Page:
SSP PARTNERS AND METRO NOVELTIES, INC., PETITIONERS,
GLADSTRONG INVESTMENTS (USA) CORPORATION, RESPONDENT
ON PETITION FOR REVIEW FROM THE
COURT OF APPEALS FOR THE THIRTEENTH DISTRICT OF TEXAS
====================================================Argued March 20, 2007
JUSTICE HECHT delivered the opinion of the Court.
In Texas, the seller of a defective product is subject to strict liability for damages the product causes even though the defect was not his fault, but he is generally entitled to indemnity from the manufacturer by statute and by common law. Is he entitled to indemnity from an upstream supplier other than themanufacturer? Not, we hold, by statute, and not under the common law without showing that the upstream supplier was at fault. We also hold that corporations cannot be held liable for each other’s obligations merely because they are part of a single business enterprise. For reasons different from the courts of appeals, we remand the case to the trial court for further proceedings.
The parents of afive-year-old boy killed in a house fire sued SSP Partners and Gladstrong Investments (U.S.A.) Corp. on a claim of product liability, alleging that the fire was started by a WAX-brand disposable butane lighter with a defective child-resistant mechanism, sold by SSP and designed, manufactured, and marketed by Gladstrong USA. SSP sought indemnity from Metro Novelties, Inc., one of its suppliers ofWAX lighters, and SSP and Metro both sought indemnity from Gladstrong USA. Before trial, the parents settled with Gladstrong USA and SSP for $1.6 million each, and SSP settled its indemnity claim against Metro for $800,000. Because SSP’s and Metro’s positions are aligned here, we refer to them collectively as SSP except when necessary to distinguish between them.
Gladstrong USA moved for summaryjudgment on SSP’s indemnity claims. Statutory indemnity under chapter 82 of the Texas Civil Practice and Remedies Code is owed only by a manufacturer, defined as “a designer, formulator, constructor, rebuilder, fabricator, producer, compounder, processor, or assembler of any product”. Gladstrong USA asserted that there was no evidence it manufactured WAX lighters or that it sold the lighter inquestion. In response, SSP argued that Gladstrong USA was a “producer” of WAX lighters within the ordinary meaning of that word and therefore a “manufacturer” under the statutory definition; that it was an apparent manufacturer with the same statutory duty; that it should be deemed to have been a manufacturer under industry standards and federal law; and that it should be liable with the actualmanufacturer because they were part of a single business enterprise. As for common law indemnity, SSP argued that upstream distributors other than the manufacturer must indemnify downstream distributors. The parties’ arguments thus raised six issues:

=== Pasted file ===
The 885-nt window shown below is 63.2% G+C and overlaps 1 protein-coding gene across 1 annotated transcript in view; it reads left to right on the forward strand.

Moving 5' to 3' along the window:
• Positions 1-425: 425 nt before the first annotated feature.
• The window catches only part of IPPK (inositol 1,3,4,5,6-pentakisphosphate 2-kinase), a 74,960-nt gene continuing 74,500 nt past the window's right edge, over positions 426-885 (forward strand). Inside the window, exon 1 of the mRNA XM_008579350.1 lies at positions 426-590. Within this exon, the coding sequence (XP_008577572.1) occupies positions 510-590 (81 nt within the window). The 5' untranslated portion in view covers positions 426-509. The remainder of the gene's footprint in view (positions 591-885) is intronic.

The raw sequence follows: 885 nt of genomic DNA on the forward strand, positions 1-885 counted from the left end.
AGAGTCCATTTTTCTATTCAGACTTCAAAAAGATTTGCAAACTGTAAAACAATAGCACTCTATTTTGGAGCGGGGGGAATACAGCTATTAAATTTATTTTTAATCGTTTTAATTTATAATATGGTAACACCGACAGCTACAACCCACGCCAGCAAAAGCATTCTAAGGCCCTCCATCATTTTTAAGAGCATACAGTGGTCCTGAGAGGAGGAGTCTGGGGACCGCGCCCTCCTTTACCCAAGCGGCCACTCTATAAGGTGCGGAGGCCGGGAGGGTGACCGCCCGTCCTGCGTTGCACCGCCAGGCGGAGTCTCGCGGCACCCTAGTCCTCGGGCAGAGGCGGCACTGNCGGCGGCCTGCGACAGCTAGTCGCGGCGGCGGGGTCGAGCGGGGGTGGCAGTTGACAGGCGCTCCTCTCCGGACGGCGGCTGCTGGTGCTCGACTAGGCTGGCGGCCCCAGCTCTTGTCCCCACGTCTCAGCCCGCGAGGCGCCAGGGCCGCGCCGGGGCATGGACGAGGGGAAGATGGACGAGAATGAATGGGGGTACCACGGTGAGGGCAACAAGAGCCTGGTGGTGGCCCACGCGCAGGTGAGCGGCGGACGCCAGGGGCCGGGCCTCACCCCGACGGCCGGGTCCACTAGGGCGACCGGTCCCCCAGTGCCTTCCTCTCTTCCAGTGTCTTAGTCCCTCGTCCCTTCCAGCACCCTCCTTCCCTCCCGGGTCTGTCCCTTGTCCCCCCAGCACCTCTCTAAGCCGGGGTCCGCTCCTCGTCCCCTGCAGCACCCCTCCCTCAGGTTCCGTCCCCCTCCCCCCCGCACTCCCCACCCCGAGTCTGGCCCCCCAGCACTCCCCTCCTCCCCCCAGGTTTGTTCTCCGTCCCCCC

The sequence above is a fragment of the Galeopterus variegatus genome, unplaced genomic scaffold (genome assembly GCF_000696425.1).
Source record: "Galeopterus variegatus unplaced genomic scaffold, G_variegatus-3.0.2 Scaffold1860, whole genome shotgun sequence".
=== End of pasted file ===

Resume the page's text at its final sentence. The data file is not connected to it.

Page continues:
• Regarding statutory indemnity:
- Was Gladstrong USA a “manufacturer” of WAX-brand lighters as defined by the statute?
- Should Gladstrong USAbe deemed by federal law and industry standards to have been a “manufacturer” as defined by statute?
- Is an entity liable as a manufacturer if it is part of a “single business enterprise” with a manufacturer?
- Is an apparent manufacturer of a product a “manufacturer” as defined by statute?
• Regarding common law indemnity:
- Must upstream sellers indemnify downstream sellers for productliability?
- Did Gladstrong USA sell the lighter that caused the accident?
The record establishes the following facts. WAX lighters are made in China by Tianjin Sico Lighters Company, Limited and exported exclusively by Gladstrong Hong Kong, both Chinese companies. Gladstrong Hong Kong designed and patented the lighters’ safety wheel and instructed Tianjin on construction of the lighters....